Abandoned at 7, raped at 11, India's three-time Miss Diversity, Naaz Joshi, shares the gut wrenching plight of the country's trans community

Naaz Joshi (R) world first transsexual who won Miss World Diversity 2018 contest fighting with women in Dubai interacts with Navya Singh (L) brand ambassador of Miss transqueen India during Hizra Habba 2018 in Delhi
  • In an interview with Business Insider India, Naaz Joshi, revealed her journey of becoming three-time Miss Diversity 2018 in India.
  • She was abandoned at the age of 7 and gang raped at the age of 11.
  • Despite all these odds, Naaz sponsored her own education and studied fashion design at the National Institute of Fashion Technology (NIFT) however found it difficult to land a job at design houses.
  • She went under sex reassignment surgeries in 2013 and started her career in modelling.
  • Her next endeavour is to push for legal marriages for the LGBTQIA+ community.

Aizya Naaz Joshi created history when won the Miss Diversity 2019 pageant for this third time, at Port Louis in Mauritius.

She is also the first Indian trans-woman to appear on the cover of a national magazine. Even after many successes, Joshi is yet to win the hearts of her own family.



"My father still is not accepting me. He strongly believes that I have brought shame to the society and the family. He asked me not to use his last name," Naaz told Business Insider India.

‘I had no idea what rape even meant.’


Naaz was born a transgender to a multicultural family. Her mother is a Muslim while her father is a Hindu. In spite of having a twin brother and another younger brother, and she was always the odd one out.

"When I grew up a little,all the relative told my parents to send me to the trans ( hijra) community. But they declined it and wanted me to study,” she says. Yet, they did not want Naaz to stay with them either, so they sent her away to an uncle in Mumbai.

The hardworking youngster took up a job at a restaurant where she washed utensils and cleaned tables. All was well until a male cousin raped her when she was 11 years old.

"The sad part was that I had no idea what rape even meant. I got to know much later. All I remember is that I was brutally injured.” By the time she realised, it was too late to find a legal battle as evidence was lost with time.

The government is fighting an uphill battle to reduce abuse against women, but sexual violence against transgenders is all but ignored. One of the grave indiscrepancies is with punishment. While those who abuse women could be jailed for seven years or more, in the case of transgenders it is defined as physical abuse and punishments range from 6 months to two years.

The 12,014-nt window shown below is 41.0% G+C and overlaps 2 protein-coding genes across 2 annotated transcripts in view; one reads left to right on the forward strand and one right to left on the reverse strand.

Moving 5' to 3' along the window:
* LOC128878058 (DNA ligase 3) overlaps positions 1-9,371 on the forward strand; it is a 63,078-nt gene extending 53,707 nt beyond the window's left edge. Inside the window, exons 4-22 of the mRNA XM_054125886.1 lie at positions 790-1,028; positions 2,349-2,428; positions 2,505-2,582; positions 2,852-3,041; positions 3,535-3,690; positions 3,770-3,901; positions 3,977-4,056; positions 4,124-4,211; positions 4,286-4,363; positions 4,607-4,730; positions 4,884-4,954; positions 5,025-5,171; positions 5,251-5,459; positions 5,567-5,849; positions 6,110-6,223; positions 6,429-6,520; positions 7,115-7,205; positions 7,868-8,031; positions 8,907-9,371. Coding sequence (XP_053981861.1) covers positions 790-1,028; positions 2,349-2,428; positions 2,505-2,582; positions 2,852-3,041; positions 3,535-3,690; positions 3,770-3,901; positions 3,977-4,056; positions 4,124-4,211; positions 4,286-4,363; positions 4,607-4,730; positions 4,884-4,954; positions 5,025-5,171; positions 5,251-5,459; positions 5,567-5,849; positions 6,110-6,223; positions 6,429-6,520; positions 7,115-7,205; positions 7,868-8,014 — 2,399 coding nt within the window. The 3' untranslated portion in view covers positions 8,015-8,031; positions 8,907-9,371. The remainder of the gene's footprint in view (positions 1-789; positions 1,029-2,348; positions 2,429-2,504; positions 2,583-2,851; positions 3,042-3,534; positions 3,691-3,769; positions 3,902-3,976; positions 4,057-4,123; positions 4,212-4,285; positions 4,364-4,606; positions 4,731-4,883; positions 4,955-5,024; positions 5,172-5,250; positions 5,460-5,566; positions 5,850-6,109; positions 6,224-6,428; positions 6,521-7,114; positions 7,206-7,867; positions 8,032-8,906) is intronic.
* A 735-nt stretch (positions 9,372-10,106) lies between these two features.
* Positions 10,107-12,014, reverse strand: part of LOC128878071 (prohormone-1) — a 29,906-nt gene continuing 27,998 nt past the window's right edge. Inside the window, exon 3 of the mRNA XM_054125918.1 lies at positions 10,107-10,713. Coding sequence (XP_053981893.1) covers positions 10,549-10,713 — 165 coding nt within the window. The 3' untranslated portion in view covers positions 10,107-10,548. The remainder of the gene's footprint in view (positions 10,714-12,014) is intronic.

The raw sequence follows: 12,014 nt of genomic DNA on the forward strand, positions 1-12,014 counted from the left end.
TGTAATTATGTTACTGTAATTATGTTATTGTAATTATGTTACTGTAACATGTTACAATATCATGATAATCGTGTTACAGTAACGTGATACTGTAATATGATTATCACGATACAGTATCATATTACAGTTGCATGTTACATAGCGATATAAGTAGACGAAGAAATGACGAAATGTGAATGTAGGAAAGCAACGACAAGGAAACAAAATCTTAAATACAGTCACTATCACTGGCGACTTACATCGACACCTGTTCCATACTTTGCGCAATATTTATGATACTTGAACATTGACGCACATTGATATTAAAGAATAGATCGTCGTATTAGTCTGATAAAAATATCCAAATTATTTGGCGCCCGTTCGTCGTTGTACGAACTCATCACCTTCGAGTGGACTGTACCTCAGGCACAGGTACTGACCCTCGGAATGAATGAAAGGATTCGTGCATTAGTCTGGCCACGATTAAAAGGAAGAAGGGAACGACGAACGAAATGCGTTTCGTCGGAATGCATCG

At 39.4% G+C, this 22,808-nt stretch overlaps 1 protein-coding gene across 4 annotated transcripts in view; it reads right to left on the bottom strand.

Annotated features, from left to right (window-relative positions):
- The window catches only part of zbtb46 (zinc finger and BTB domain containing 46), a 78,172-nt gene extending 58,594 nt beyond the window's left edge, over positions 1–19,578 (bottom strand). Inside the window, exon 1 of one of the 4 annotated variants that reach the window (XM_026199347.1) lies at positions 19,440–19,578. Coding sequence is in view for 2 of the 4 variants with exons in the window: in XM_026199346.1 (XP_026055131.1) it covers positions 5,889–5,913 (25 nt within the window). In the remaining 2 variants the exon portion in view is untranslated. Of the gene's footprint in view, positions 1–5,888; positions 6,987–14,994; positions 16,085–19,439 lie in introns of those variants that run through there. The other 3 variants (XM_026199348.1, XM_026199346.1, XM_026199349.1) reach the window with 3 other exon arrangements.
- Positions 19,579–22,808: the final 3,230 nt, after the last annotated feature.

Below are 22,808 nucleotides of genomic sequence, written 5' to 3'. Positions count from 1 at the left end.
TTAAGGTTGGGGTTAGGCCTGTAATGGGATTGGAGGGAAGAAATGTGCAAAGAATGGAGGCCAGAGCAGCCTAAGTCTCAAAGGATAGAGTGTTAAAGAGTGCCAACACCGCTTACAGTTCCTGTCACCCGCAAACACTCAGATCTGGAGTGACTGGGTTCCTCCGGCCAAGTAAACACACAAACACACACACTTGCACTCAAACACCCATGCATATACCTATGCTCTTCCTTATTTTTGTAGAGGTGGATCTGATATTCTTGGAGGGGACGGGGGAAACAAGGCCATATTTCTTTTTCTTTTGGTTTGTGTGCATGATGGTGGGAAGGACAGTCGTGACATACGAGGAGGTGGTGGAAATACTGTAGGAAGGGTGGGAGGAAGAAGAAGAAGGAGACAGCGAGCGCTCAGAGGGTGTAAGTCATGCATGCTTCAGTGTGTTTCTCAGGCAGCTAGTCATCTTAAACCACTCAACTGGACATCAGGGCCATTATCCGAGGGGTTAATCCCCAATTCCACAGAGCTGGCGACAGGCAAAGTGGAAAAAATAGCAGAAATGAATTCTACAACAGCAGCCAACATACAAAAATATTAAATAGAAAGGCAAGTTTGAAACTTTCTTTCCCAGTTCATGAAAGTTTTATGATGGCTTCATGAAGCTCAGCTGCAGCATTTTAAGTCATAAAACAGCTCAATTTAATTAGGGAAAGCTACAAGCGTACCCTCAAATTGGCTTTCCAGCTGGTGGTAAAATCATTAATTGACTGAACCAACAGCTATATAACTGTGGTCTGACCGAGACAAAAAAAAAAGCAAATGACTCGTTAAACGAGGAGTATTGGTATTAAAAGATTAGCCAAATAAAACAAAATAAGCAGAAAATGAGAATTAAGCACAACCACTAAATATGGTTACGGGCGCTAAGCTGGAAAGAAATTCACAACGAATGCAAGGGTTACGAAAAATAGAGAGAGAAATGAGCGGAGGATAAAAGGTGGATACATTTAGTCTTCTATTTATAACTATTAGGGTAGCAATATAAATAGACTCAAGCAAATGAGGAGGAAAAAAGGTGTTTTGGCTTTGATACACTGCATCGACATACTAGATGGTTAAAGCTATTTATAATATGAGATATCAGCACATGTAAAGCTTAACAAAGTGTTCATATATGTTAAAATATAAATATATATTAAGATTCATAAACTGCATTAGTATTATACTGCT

Education failed to become the passport to future


Naaz had hoped that education will sort her life. At the age of 12, she started working at a dance bar in Mumbai to support her education, when they were still legal.

“I had to pretend to be a 16 year old girl to get work,”

Naaz Joshi

She had encountered other trans women who danced at the bar.

Despite all these odds, Naaz sponsored her own education and studied fashion designing at the National Institute of Fashion Technology (NIFT). She later completed her MBA in marketing from IMT Ghaziabad.

"Despite working for big labels like Ritu Kumar and Ritu Beri, I found it hard to get a job," she says. She even pursued a diploma to become an air hostess.

Even with a stellar resume and being a NIFT topper, she was forced to take up a job at a massage parlour in South Delhi. “As soon as they get to know about my gender, they used to ignore me,” she laments. As many as 89% of qualified transgenders in India do not find employment in India.

The gender pay gap is worse with transgender women .

Naaz underwent a gender reassignment surgery in 2013, and started modeling.

Naaz Joshi at Roshni Nilaya in Mangaluru

My life changed when I appeared on the cover of Tehelka Magazine, the title of which read: "How people like Naaz Joshi are turning the way we see men and women”. In 2017, she was floating on cloud nine when she became won Miss Diversity.


Even when they are hired, transgenders face the problem that most women do, a blaring pay gap. And for transgenders, the pay difference is as deep as 191%.

In her chosen field however, women make more money. "If companies pay ₹35,000 to a female model for a ramp walk or shoot, then it is likely that a trans woman with experience will get only ₹12,000," she informs.

A fresher usually earns ₹5,000 for a shoot and if you are a woman with experience in the fashion industry it can go up to ₹35,000 but a trans women with years of experience still earns merely ₹12000. While, the pay hike is 600% for a women, the pay is generally only 140% more for a trans women.

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Miss world diversity 2019

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The treatment that she receives isn’t great either. "The companies pay us little, they behave like they are doing us a favour by featuring us," she says. Naaz wishes that people would treat her like any other women.

The Miss Diversity also doubles as a social activist to raise awareness about HIV among women and children. She plans to visit villages near Delhi on September 6 to create awareness on Section 377 and the importance of a socially inclusive society.

Her next endeavour is to push for legal marriages for the LGBTQIA+ community.

See also:
India's first trans beauty pageant winner's journey from hunger and abandonment to a symbol of empowerment
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